It's not a philosophical ideal. If I don't matter and my partner doesn't matter, then why should I love and care about anyone? They have no value and neither do I, except what we both (or either) decide to assign to each other. That isn't love - IMHO, of course.
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« Reply #93 on: November 05, 2009, 05:26:26 PM »

katherineofdixie

Quote
Then please demonstrate to me, logically and objectively, what meaning there is to life, except what you or I arbitrarily assign to it.

Well this is interesting, because the above statement is something I could very well have said, yet I'm someone who doesn't believe that a God gives life meaning. I don't think people who derive their purpose/meaning in life from God could demonstrate it "logically and objectively" any more than I could demonstrate my non-God-derived meaning/purpose "logically and objectively" (with an emphasis on the objective part).

Exactly. It's all in who or what you do or don't derive meaning from, it seems to me. So assigning meaning or the value of pleasure to a particular experience, is no more valid than saying my belief in God gives my life meaning. (Btw, eating foie gras is not an experience that provides pleasure for me!)
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« Reply #94 on: November 05, 2009, 05:40:03 PM »

It is really a shame you see no meaning to life without a God

Then please demonstrate to me, logically and objectively, what meaning there is to life, except what you or I arbitrarily assign to it.

Something I honestly don't understand, why this obsession with meaning? Maybe I'm missing something, but why does it even matter if life has a meaning? Can't we just enjoy each moment for what it is and when it passes, it passes.

Foie gras tastes just as good whether life has meaning or not, sex is just as pleasurable whether life has meaning or not, the Riemann Hypothesis is just as intriguing whether life has meaning or not...well, maybe that last one is unique to a small subset of the population, but you get my point. How does 'meaning' change any of these things? I don't really understand how 'meaning' would add any value to life.

Fine, if you can live with the idea that your life is meaningless and you don't matter at all, more power to you. It's probably just a personality disorder of mine anyway, to think that, for example, sex is more pleasurable with someone you love and have a relationship with (i.e. "meaning").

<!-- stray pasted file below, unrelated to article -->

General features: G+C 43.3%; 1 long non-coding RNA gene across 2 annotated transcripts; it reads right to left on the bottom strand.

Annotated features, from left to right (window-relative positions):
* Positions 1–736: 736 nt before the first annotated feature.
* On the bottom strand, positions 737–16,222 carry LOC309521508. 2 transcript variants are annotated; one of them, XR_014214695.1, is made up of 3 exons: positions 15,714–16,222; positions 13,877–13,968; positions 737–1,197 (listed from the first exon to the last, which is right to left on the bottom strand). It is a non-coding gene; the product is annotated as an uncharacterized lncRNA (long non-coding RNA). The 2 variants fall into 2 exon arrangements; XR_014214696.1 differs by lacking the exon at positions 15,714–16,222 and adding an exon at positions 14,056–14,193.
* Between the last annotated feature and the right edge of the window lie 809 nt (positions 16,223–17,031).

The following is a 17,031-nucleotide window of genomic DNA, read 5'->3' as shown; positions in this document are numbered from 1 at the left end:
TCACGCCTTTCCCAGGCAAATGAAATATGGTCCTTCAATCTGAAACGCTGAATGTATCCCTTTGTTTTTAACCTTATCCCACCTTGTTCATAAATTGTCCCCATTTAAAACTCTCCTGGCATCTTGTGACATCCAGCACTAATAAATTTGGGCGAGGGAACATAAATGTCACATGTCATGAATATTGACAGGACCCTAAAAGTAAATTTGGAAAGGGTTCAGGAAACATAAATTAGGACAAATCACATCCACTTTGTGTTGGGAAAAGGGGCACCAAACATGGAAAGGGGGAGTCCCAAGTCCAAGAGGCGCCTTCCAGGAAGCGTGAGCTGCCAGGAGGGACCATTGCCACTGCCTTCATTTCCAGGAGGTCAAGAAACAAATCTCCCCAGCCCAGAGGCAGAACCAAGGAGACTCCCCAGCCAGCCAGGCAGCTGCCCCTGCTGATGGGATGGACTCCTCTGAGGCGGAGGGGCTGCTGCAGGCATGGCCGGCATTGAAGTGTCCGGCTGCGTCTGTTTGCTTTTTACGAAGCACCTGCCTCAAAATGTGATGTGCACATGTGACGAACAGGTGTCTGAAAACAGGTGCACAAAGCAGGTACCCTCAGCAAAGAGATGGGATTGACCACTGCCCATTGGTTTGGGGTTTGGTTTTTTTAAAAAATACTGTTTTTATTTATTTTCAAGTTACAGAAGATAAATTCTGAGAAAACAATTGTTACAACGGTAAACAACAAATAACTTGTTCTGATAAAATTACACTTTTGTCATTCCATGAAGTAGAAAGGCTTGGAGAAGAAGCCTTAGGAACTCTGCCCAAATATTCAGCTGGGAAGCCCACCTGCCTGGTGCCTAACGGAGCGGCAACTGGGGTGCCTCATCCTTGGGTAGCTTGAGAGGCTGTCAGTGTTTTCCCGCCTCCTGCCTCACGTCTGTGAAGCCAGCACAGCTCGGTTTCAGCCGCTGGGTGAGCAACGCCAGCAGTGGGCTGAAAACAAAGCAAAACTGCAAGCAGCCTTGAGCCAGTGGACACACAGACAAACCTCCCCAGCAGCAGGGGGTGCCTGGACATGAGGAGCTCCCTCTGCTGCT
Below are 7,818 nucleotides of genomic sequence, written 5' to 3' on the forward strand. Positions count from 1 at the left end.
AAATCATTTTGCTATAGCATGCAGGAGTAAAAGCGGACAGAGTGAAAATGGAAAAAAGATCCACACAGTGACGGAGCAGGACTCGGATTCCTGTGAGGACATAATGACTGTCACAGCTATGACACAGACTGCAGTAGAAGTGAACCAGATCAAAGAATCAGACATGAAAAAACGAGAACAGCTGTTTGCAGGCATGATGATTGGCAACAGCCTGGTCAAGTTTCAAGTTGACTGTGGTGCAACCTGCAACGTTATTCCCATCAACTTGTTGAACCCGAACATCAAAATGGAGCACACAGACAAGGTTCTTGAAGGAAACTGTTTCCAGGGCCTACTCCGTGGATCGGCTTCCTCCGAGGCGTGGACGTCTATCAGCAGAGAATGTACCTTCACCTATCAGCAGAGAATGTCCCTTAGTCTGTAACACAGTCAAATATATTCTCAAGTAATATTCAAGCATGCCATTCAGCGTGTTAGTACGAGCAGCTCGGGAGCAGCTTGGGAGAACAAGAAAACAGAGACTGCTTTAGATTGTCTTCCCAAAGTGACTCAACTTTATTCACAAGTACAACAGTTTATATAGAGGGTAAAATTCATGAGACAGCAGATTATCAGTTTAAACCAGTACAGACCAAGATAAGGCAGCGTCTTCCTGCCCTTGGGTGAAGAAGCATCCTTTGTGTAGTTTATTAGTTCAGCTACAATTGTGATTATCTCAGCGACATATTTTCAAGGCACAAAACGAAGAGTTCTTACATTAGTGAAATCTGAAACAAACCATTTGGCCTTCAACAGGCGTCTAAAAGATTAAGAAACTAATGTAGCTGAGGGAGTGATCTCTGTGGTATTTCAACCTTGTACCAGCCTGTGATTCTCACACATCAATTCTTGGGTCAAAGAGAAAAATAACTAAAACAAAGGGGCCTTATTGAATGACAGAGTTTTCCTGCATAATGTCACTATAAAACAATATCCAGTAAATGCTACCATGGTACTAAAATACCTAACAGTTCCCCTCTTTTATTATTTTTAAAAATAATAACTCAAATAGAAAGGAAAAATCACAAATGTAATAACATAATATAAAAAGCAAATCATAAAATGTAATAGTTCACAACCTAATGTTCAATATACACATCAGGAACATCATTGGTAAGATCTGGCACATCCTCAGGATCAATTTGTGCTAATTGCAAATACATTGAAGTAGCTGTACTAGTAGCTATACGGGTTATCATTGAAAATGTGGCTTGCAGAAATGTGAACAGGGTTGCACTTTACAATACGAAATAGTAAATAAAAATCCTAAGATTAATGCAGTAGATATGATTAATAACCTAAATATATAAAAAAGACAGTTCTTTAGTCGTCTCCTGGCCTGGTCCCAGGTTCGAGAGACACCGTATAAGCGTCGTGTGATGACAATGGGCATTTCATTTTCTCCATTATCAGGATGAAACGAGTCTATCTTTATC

I would actually agree that personal relationships have great value, whether intimate or not...but do you need some overarching 'meaning' to your existence to love and care about someone and to derive pleasure from that relationship, be it friendship or romance? Or to put it another way, why can't this person and your relationship with them have value, for who they are and in and of itself, why is their value to you dependent on some philosophical ideal?

It's not a philosophical ideal. If I don't matter and my partner doesn't matter, then why should I love and care about anyone? They have no value and neither do I, except what we both (or either) decide to assign to each other. That isn't love - IMHO, of course.

I would hope that one could love them for who they are as a person, because of how you enjoy being with them, how you enjoy interaction with them. Not because they are ascribed value by someone or something else, but often people are attracted to others because of money, or popularity, or power...so maybe I'm just a hopeless idealist.

Quote
Exactly. It's all in who or what you do or don't derive meaning from, it seems to me. So assigning meaning or the value of pleasure to a particular experience, is no more valid than saying my belief in God gives my life meaning.

I wouldn't say that pleasure can be equated to meaning, though some philosophers would and have argued as much, it's just neurological programming, that is to say instinct, to seek pleasure and avoid pain. There's no meaning to it, it's just how we are and I can't see why it's bad to simply embrace that reality for what it is.

Quote
(Btw, eating foie gras is not an experience that provides pleasure for me!)

Well, that explains everything! Wink
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« Reply #95 on: November 06, 2009, 03:03:21 AM »